In Defense of Joe Lieberman

Update: Hartford Courant: Secret Ballot To Decide Lieberman's Fate - "Joe Lieberman votes with me a lot more than a lot of my senators. He didn't support us on military stuff, and he didn't support us on Iraq stuff. But you look at his record, it's pretty good."
- Sen. Harry Reid

I don’t care for Joe Lieberman as a U.S. Senator.

Lieberman went right along with the obscenity of the Iraq Invasion and the Patriot Act, among other imbecilities.

I don’t care for Joe Lieberman as a public man.

Even among elected officials in Congress, Lieberman stands out as a lying propagandist.

All I know is what I read in the papers...

Bo Black’s daughter has big breasts.

How do we know? The Journal Sentinel’s Jim Stingl wrote a whole column about her, just so the paper could run her photo with them hanging out.  Bo, who people used to call Milwaukee’s only celebrity, is still trying to maintain the title long-distance from Arizona. Stingl, interviewed on WTMJ-TV news (!) about it, said the story was pitched to him (and a lot of others) via email by Bo herself. Get a life, everybody.

So much for the secret ballot.

A South Carolina Roman Catholic priest has told his parishioners that they should refrain from receiving Holy Communion if they voted for Barack Obama because the Democratic president-elect supports abortion, and supporting him "constitutes material cooperation with intrinsic evil."

"Hey, do you think Fred skipped Communion because he's committing adultery with his secretary, or because he voted for Obama?"

NRA misfired -- again -- Nov. 4; Will the legislature learn?

As we finish listing the winners and losers on Nov. 4, let's not forget the National Rifle Association (NRA).

Put them down as losers. Big-time losers. Again.

In 2006, you may recall, the NRA's Number 1 target in the country was Gov. Jim Doyle, long a supporter of sensible firearms regulation. That "Dump Doyle" campaign didn't turn out so well as he cruised to a solid reelection victory.

Undeterred, the NRA was back at full strength this year, endorsing candidates up and down the ballot, starting with the McCain-Palin ticket.

That didn't go so well, either.

And in Wisconsin, the NRA took a whipping in legislative races, too.

As Democrats took control of the Assembly, there were five seats that switched from Republican to Democrat. In every case, the NRA backed the loser.

Two NRA-supported incumbents, J. A. "Doc" Hines and Frank Lasee, went down to defeat. Hines had an A+ rating from the NRA, and Lasee was the guy who thought the way to make schools safer was to arm classroom teachers.

Three other open seats, formerly held by Republicans who retired, all went Democratic, too – and the NRA again was on the losing side in each.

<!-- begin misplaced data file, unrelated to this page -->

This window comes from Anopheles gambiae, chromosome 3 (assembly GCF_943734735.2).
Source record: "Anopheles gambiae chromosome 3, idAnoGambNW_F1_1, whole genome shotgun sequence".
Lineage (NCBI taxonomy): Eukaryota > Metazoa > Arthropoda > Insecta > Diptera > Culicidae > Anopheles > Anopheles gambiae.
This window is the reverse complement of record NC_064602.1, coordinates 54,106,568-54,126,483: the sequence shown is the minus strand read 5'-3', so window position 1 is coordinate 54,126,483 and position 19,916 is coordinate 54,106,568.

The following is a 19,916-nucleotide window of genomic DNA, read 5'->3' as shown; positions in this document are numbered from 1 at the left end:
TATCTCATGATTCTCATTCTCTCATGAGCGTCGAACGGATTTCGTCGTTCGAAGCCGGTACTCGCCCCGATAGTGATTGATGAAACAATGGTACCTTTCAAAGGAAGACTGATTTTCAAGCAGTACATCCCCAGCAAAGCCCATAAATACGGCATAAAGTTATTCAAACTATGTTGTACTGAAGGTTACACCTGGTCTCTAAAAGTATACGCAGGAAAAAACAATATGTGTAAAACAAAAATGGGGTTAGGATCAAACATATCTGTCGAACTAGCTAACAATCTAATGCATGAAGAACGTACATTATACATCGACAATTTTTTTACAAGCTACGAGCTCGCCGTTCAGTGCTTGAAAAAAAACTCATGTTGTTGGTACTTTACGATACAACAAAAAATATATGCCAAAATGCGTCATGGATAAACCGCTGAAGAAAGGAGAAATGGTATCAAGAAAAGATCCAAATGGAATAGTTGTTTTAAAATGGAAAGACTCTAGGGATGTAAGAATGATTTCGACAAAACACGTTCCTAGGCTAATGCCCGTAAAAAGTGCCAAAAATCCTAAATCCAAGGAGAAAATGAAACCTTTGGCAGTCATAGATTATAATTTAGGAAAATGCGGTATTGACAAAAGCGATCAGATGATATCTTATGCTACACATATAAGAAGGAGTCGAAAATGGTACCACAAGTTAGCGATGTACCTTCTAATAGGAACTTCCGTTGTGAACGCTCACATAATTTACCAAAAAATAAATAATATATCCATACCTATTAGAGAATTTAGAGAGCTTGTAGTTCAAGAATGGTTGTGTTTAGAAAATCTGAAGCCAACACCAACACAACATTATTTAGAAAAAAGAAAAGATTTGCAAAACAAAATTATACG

Madison City Council to bus riders: GET A CAR!

Are you kidding me? Madison couldn't come up with $680,000 to help fund the Metro Bus System, so they're raising fares by 50 cents?

What's wrong with you people? As reported in the WSJ, there seems to be all kinds of ways the City Council could've scrapped together this money.

The roads transportation budget was increased 60%! You couldn't take a little money from that? Really, State St. and Gillman need to be paved again? 

What a farce, and will someone with a modicum of credibility PULEEEZE run against this Mayor Dave guy in the next election?

UPDATE: Madison Mayor defends fare increase. I love the reader comments!

Dem Begich Now "Overwhelming Favorite" to win Alaska Senate

Democrats still have a shot at taking 60 seats in the Senate.

538.com reports that Democrat Mark Begich has taken the lead over Republican Ted Stevens, and that many "remaining votes come from Begich-friendly districts. Mark Begich is now an overwhelming favorite to win the Alaska Senate seat."

Brennan Center: Help People Vote

For those Americans who do not want to see voting end up like navigating a DMV phone-answering tree, the Brennan Center this fall put forth the idea of universal voter registration.

Worth a read; here's a summary:

In a universal voter registration system, it would be the government's obligation to ensure that every eligible citizen was registered to vote. Individual citizens could opt out if they wished, but the registration process itself would no longer serve as a barrier to the right to vote.

Here are some of the important ways that federal policy can and should encourage the states to improve on the current voter registration system:

- Mandate that the states put systems in place that would phase in universal voter registration, while preserving the states' ability to experiment with different systems.

- Require states to immediately implement permanent registration, so that voters wouldn't have to re-register if they moved within a state.

Cassville Coal Power Plant Voted Down

[img_assist|nid=3428|title=|desc=|link=none|align=left|width=300|height=231]The proposed Alliant Energy coal power plant in Cassville was turned down yesterday by the Citizen Utility Board - Following is the press release:

Coal Plant Proposal Rejected for First Time in
Wisconsin History
Historic Decision will Save Ratepayers Money
and Reduce Pollution
 
Madison, Wis -  Wisconsin regulators rejected a proposal
to build a conventional coal plant for the first time in state history
today when the Public Service Commission voted unanimously to reject
Alliant Energy's highly controversial $1.26 billion coal plant on
the shores of the Mississippi River in Cassville, Wisconsin.

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